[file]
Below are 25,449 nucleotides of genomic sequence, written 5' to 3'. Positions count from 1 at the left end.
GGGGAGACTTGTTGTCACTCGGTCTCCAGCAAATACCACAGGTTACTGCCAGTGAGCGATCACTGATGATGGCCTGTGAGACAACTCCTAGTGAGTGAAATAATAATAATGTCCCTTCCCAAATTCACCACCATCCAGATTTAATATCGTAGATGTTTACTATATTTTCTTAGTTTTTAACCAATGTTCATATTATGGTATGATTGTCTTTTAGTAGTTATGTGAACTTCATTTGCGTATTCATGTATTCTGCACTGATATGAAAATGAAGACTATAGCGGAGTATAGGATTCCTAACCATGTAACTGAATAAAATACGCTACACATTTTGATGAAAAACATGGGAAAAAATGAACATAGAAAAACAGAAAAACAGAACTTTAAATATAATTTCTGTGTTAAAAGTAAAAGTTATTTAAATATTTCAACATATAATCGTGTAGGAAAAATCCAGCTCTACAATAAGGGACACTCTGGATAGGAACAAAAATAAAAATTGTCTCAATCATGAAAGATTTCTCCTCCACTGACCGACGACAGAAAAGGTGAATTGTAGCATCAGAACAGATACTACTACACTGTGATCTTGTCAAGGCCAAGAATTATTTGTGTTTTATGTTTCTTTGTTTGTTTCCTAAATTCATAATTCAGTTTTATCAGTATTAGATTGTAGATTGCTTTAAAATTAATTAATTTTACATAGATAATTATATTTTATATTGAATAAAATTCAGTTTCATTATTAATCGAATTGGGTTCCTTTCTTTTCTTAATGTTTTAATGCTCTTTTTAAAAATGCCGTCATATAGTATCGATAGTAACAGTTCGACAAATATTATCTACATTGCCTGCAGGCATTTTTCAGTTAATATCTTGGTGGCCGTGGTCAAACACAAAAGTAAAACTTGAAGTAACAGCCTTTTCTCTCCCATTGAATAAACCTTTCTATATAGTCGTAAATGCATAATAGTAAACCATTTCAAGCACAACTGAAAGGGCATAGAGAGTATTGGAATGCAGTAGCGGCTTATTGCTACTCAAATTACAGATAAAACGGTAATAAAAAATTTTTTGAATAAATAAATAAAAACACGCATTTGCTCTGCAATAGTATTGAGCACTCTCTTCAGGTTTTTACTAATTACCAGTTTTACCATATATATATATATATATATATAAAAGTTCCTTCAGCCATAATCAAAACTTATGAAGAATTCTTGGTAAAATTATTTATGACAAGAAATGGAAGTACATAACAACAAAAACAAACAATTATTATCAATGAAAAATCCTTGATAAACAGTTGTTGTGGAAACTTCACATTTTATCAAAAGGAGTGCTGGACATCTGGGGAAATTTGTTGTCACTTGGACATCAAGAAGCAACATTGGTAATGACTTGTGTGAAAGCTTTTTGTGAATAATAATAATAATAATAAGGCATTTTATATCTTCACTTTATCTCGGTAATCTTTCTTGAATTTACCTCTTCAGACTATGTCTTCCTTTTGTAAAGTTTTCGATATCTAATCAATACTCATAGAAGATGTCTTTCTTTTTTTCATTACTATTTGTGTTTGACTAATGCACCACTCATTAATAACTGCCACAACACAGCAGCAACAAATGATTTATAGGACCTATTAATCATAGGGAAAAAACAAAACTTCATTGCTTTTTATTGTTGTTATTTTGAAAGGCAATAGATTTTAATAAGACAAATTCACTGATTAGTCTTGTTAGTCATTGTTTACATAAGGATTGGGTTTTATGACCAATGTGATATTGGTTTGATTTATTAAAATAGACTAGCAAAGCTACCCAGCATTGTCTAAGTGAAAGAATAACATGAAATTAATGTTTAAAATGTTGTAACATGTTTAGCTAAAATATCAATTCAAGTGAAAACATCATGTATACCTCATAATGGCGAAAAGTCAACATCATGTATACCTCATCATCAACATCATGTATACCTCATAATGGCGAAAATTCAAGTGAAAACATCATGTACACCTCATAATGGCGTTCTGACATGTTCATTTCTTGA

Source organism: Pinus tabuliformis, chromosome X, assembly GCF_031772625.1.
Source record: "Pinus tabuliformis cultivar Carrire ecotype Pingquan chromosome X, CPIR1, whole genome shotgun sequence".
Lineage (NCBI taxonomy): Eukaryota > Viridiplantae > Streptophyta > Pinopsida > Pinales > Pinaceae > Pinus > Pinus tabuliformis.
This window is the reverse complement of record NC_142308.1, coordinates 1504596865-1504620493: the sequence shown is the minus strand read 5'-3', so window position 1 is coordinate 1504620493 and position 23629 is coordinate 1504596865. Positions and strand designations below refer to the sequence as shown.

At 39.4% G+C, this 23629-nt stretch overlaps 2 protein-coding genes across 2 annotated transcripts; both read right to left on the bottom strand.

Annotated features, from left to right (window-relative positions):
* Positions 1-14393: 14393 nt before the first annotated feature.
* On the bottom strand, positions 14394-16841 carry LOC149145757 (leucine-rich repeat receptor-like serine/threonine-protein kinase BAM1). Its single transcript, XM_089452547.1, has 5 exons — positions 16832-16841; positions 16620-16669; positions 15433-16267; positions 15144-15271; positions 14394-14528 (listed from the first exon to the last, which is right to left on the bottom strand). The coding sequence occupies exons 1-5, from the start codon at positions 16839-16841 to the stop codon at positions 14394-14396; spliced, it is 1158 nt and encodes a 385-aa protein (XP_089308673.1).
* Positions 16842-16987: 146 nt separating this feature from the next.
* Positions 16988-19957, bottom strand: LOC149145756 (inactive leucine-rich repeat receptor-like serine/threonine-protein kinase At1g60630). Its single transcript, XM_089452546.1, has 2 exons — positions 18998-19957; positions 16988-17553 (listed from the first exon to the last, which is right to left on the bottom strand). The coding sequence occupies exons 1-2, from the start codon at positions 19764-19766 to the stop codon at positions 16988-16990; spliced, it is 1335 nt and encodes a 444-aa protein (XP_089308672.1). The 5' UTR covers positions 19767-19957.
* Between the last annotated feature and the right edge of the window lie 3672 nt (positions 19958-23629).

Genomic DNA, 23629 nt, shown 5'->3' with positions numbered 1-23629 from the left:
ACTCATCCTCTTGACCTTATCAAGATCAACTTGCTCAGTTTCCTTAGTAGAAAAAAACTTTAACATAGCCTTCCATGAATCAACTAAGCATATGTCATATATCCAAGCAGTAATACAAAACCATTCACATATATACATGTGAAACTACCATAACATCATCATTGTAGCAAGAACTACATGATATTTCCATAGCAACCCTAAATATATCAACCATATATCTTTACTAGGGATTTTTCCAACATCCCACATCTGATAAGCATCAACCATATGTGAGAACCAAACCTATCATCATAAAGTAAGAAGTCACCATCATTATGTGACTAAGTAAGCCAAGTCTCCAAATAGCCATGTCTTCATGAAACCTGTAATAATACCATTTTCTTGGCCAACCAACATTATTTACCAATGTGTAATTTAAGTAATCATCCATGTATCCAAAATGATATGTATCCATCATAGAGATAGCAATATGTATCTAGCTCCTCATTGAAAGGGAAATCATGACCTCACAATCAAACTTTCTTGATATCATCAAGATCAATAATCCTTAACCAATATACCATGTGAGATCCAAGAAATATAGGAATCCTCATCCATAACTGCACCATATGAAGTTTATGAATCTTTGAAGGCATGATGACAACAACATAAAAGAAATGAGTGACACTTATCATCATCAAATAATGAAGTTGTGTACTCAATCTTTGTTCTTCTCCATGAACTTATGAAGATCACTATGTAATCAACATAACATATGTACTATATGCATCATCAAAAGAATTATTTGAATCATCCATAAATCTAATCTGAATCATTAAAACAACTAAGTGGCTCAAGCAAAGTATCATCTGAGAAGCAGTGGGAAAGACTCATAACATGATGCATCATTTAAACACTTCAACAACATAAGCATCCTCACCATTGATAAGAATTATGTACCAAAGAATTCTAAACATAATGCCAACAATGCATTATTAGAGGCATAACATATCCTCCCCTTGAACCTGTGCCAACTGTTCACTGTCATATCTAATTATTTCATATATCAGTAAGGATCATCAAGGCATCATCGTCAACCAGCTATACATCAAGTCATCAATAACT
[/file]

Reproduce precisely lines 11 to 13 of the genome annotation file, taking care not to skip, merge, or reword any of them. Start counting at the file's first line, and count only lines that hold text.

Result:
* Positions 16842-16987: 146 nt separating this feature from the next.
* Positions 16988-19957, bottom strand: LOC149145756 (inactive leucine-rich repeat receptor-like serine/threonine-protein kinase At1g60630). Its single transcript, XM_089452546.1, has 2 exons — positions 18998-19957; positions 16988-17553 (listed from the first exon to the last, which is right to left on the bottom strand). The coding sequence occupies exons 1-2, from the start codon at positions 19764-19766 to the stop codon at positions 16988-16990; spliced, it is 1335 nt and encodes a 444-aa protein (XP_089308672.1). The 5' UTR covers positions 19767-19957.
* Between the last annotated feature and the right edge of the window lie 3672 nt (positions 19958-23629).